Common interests often create a bond which makes frank and sincere conversation easier. Discovering that you both come from the same part of this or another country, that you both play golf or use the rod, that you both read poetry or are radio hams, can be an opening wedge. Or if you fail to find common interests, make yourself interested in the other fellow’s interests. Mr. Trumbull tells of George Williams’ plan for winning a braggart infidel named Rogers, who was furiously persecuting the Christians in the business house where he held a responsible position. Discovering that Rogers had a passion for oysters, Williams suggested an oyster supper, to which Rogers was to be invited, but at which no attempt at his conversion was to be made. The persecutor, amused at the “frivolity” of the Christians, took the invitation as a dare, and accepted. The behavior of the group deeply affected him, and he was brought under such conviction of sin that after several days he sought out the Christians and became one of them.
2. Direct Type.
The direct approach is well represented by such men as Hebich of India, and Dad Hall, the “Bishop of Wall Street.” An illustration of Hebich’s direct approach is his dealing with a certain major of the British engineers in India. Seeing Hebich approaching his bungalow, the major told his servant not to let the “padre” in, but tell him the master was not at home. But Hebich had caught a glimpse of the major, and pushed by the boy into the house. Searching all the rooms of the house, Hebich did not find his man until he returned to the living room and looked under a sofa which had drapery with fringes down to the floor. “Come out, you coward,” demanded the missionary. The major obeyed. “Sit down, you coward,” was the next command. Again the soldier obeyed. “Hear God’s message, you coward.” Then Hebich launched into a veritable sermon on hiding from God, citing Adam in the Garden of Eden. Soon the major was on his knees, crying for mercy.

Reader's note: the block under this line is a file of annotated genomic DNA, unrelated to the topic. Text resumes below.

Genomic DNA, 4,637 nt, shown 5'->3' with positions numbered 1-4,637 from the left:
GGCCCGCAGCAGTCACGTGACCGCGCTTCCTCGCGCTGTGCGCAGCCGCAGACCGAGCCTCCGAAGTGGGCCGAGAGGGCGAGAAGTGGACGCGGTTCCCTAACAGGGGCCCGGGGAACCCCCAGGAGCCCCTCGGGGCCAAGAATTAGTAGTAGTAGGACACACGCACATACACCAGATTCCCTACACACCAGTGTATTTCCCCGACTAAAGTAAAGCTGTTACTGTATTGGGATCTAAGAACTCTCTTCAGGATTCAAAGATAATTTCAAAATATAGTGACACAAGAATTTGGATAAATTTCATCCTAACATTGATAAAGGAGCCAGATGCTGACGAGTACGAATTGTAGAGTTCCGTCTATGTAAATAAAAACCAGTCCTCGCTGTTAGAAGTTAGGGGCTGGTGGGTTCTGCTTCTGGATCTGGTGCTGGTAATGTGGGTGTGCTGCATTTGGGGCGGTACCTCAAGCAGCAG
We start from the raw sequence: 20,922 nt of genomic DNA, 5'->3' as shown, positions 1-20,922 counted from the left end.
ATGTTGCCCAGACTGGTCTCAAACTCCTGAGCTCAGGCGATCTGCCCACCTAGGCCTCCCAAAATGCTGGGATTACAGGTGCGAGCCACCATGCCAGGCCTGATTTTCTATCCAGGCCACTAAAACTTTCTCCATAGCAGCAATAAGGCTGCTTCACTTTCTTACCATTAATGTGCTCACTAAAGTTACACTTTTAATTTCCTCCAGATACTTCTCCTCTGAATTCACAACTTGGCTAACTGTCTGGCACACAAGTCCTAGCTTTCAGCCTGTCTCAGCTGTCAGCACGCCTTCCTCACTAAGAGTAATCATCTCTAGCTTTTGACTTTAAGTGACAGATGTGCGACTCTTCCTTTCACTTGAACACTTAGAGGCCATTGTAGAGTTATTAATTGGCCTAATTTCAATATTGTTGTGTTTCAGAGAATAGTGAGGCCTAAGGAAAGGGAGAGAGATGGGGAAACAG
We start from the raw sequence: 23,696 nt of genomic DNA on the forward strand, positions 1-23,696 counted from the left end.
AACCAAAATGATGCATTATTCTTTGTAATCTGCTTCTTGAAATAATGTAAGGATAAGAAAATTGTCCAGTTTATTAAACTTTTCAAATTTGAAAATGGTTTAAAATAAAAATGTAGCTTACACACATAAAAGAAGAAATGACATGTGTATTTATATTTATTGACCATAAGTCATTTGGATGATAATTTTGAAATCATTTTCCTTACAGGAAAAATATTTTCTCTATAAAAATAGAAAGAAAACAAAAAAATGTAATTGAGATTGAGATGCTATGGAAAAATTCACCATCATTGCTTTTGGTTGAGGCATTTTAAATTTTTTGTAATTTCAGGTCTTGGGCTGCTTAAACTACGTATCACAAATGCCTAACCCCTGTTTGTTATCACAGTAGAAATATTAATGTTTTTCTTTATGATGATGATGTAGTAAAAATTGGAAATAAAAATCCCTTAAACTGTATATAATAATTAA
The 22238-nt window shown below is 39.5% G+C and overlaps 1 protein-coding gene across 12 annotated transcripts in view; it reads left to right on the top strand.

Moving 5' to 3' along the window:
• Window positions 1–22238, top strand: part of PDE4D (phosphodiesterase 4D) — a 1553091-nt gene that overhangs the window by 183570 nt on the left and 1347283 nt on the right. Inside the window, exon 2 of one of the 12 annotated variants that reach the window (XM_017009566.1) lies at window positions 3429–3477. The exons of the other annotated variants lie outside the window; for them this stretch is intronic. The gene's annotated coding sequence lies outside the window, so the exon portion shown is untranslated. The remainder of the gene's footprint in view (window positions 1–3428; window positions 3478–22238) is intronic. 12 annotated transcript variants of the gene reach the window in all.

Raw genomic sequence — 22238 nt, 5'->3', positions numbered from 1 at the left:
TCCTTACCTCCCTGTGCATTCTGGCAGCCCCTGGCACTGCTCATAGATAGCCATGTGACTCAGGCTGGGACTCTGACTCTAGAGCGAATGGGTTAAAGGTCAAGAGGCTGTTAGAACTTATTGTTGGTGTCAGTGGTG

3. What Factors Determine Approach?
What factors will determine the type of approach to be used?
a) First, one’s own disposition. Saints are no more built on the assembly-line pattern than are sinners. Some of us are so constituted psychologically that we do everything with a direct plunge, while others are careful in the laying of plans. One youth proposes with a blunt, hearty, “Maggie, let’s get married.” On the other hand, we have heard of the bashful lover who puzzled for weeks over the method of approaching the delicate subject. Finally he hit on a plan. One lovely Saturday afternoon he took his lady-love for a walk-through the cemetery! He led her to the family plot, and told her of all the dear people who lay there-grand parents, great-grandparents, and so on. Then, with great trepidation he added, “Susie, how would you like to lie there?” Now if we transfer these two into the realm of personal evangelism, you will expect that the first would use the direct approach, while the second would be more likely to employ the indirect approach-let us hope with more wisdom! I can hardly imagine Hebich arranging an oyster supper for these British officers in India, with instructions that the topic of their salvation was not to be introduced; and I can scarcely visualize George Williams forcing his way past a servant into another’s house, excoriating him for his wickedness and demanding instant repentance. Disposition will play a large part in this matter.
b) In the second place, the particular situation will some what determine the type of approach. How much time is at our disposal? Is death imminent? Is this a casual meeting or a more or less permanent association? Is there evidence of a work of the Holy Spirit begun? Has the person in whom we are interested some knowledge of the things of God, or is he totally ignorant? Have we met in a situation which spontaneously makes men think of God? These and many other questions can be asked of the occasion. Sometimes the repeating of a verse of Scripture is as much as the situation allows, but if the object of our evangelism is a new neighbor, we shall begin by showing kindnesses and letting our light shine.